I had been to Mozambican weddings, parties, homes, schools, and rituals, but never to a funeral. A month or so ago, I was comparing cultural experiences with some other expats, and I remember feeling low on some vague and frivolous cross-cultural point system because I didn't have funeral attendance on my list. But now, my former selfishness has rapidly faded away in the commemoration of the life and death of someone who I cared about.
My boyfriend’s father passed away on October 6th. I saw him that previous Sunday and heard his struggling voice and felt his clinging grip as he refused to let post-op complications and sickness get the best of him. He was recovering, but quickly declined in his final days. So it was quite a shock when Victor returned to the car after a routine check-in at the hospital with the news that his father was gone. I held him in the car and took him back to my place to pack my bag, but I felt so helpless. I then drove us to his home where we rocked our heads in our hands with his family, and I felt so unhelpful. In the following days, I stayed, ate, cried, talked, and stared into space with his family, and I felt so useless.
I had no words in any language, I had limited skills for hosting the communal masses, and had nothing to offer for comfort. I am not a legitimate family member, and have few memories of this man to share. I look differently, I talk strangely, and am all things foreign. But I stayed. I had no words so I was quiet. I had no actions so I was still. I took time off work so I had nothing to do. And somehow there was immense peace in just being. There was no awkwardness in silence and no longer anxiety in inactivity. I was there, and that was the biggest gift I could give.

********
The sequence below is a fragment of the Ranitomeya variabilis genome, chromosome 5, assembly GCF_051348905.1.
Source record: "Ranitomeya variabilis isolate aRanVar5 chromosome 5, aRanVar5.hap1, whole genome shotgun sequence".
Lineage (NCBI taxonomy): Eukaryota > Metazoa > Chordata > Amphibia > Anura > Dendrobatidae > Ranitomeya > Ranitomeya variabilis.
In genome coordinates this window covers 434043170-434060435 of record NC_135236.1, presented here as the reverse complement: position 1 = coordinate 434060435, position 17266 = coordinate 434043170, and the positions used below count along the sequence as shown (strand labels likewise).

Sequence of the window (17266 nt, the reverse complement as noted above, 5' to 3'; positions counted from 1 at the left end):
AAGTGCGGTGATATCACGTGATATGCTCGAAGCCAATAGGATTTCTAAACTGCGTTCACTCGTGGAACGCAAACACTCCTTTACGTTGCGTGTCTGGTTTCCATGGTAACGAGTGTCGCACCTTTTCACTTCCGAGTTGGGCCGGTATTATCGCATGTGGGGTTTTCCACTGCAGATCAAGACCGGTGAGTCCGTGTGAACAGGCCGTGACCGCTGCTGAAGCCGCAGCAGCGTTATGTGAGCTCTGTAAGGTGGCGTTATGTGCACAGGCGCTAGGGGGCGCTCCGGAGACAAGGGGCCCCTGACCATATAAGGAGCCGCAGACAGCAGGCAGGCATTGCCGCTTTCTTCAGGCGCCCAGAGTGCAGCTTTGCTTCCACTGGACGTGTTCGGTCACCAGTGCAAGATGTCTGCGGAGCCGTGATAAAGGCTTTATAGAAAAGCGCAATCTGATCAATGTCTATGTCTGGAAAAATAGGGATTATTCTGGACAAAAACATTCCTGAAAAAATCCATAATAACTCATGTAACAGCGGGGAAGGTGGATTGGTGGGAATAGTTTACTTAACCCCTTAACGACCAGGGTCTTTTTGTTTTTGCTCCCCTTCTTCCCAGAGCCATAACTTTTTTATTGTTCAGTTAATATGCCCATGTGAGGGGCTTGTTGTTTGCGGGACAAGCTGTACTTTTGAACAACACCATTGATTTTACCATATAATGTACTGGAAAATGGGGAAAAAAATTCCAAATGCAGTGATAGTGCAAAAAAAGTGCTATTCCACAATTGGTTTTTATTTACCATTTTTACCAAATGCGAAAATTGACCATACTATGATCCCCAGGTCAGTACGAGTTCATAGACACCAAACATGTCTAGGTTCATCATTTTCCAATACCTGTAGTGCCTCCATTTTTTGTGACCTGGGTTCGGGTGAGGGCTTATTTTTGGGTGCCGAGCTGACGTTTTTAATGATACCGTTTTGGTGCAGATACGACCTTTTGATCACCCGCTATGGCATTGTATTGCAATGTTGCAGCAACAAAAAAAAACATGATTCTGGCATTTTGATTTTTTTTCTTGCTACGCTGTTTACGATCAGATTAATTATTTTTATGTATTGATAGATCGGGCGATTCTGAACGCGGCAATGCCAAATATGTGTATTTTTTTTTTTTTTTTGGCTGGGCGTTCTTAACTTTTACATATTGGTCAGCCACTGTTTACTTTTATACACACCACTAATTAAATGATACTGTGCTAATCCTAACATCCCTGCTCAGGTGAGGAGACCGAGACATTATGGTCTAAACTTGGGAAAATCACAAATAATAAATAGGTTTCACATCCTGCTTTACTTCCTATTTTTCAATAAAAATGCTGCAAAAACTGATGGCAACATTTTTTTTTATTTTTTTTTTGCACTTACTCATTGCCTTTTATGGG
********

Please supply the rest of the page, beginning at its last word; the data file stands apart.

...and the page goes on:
At some points, I had time to be alone as Victor was in family meetings and guests ebbed and flowed. I read a book by Henri Nouwen in these spaces, and I came across a passage that I found fitting for my situation.
“Those who do not run away from out pains but touch them with compassion bring healing and new strength. The paradox indeed is that the beginning of healing is in the solidarity with the pain. In our solution-oriented society it is more important than ever to realize that wanting to alleviate pain without sharing it is like wanting to save a child from a burning house without the risk of being hurt.”
I had already explained to his family that I wasn't going to spend time with them only in good times when there was celebration and happy moments. I was willing to be by their sides in times of grief and pain as well.
I think that part of the cause of our suffering in moments like these is realizing that life is out of our control. We had plans of things to do with Victor’s father, places to go together, words to say, and love to show. His family strived hard to get the best medicine, talk constantly with doctors, and seek out every possible treatment. But when God allows such an interruption to the flow of our normalcy and intentions it throws our perceptions of control out of order. The acceptance that God’s plans are better, bigger, higher, and more logical than ours is seemingly ludicrous in these situations. But while I can’t offer any other advice or wisdom or condolence to his family, I can offer solidarity in the struggle of what they’re going through, acknowledging that it’s not about me or us in the face of a larger plan. Nouwen continues to say:
“The movement from loneliness to solitude is a movement that allows us to perceive interruptions as occasions for a conversion of the heart, which makes our responsibilities a vocation instead of a burden, and which creates the inner space where a compassionate solidarity with our fellow human beings becomes possible.”